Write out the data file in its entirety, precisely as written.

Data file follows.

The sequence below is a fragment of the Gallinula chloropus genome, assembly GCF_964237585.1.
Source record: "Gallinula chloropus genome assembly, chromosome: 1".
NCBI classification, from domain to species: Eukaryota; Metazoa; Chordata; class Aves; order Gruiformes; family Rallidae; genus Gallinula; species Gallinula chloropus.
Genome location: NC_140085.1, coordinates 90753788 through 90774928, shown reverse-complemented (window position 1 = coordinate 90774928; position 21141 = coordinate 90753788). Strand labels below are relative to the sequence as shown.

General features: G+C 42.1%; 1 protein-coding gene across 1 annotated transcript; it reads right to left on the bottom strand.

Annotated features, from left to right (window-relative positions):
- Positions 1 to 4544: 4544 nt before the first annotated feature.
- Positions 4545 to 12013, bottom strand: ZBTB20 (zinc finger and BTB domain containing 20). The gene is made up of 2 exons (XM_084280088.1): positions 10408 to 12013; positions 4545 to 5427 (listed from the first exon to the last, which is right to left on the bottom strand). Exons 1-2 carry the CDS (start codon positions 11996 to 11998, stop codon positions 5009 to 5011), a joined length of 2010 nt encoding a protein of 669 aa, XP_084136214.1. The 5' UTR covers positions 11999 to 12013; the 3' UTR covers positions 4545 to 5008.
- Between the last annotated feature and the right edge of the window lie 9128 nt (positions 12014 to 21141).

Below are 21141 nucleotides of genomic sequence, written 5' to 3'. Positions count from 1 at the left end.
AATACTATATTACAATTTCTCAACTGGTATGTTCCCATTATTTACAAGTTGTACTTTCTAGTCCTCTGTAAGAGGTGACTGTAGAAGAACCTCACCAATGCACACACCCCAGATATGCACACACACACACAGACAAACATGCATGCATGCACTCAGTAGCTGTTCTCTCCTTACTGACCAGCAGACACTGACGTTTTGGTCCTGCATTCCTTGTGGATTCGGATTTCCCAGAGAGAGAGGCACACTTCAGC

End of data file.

The sequence below is a fragment of the Gallinula chloropus genome, assembly GCF_964237585.1.
Source record: "Gallinula chloropus genome assembly, chromosome: 1".
NCBI classification, from domain to species: Eukaryota; Metazoa; Chordata; class Aves; order Gruiformes; family Rallidae; genus Gallinula; species Gallinula chloropus.
Genome location: NC_140085.1, coordinates 90753788 through 90774928, shown reverse-complemented (window position 1 = coordinate 90774928; position 21141 = coordinate 90753788). Strand labels below are relative to the sequence as shown.

General features: G+C 42.1%; 1 protein-coding gene across 1 annotated transcript; it reads right to left on the bottom strand.

Annotated features, from left to right (window-relative positions):
- Positions 1 to 4544: 4544 nt before the first annotated feature.
- Positions 4545 to 12013, bottom strand: ZBTB20 (zinc finger and BTB domain containing 20). The gene is made up of 2 exons (XM_084280088.1): positions 10408 to 12013; positions 4545 to 5427 (listed from the first exon to the last, which is right to left on the bottom strand). Exons 1-2 carry the CDS (start codon positions 11996 to 11998, stop codon positions 5009 to 5011), a joined length of 2010 nt encoding a protein of 669 aa, XP_084136214.1. The 5' UTR covers positions 11999 to 12013; the 3' UTR covers positions 4545 to 5008.
- Between the last annotated feature and the right edge of the window lie 9128 nt (positions 12014 to 21141).

Below are 21141 nucleotides of genomic sequence, written 5' to 3'. Positions count from 1 at the left end.
AATACTATATTACAATTTCTCAACTGGTATGTTCCCATTATTTACAAGTTGTACTTTCTAGTCCTCTGTAAGAGGTGACTGTAGAAGAACCTCACCAATGCACACACCCCAGATATGCACACACACACACAGACAAACATGCATGCATGCACTCAGTAGCTGTTCTCTCCTTACTGACCAGCAGACACTGACGTTTTGGTCCTGCATTCCTTGTGGATTCGGATTTCCCAGAGAGAGAGGCACACTTCAGC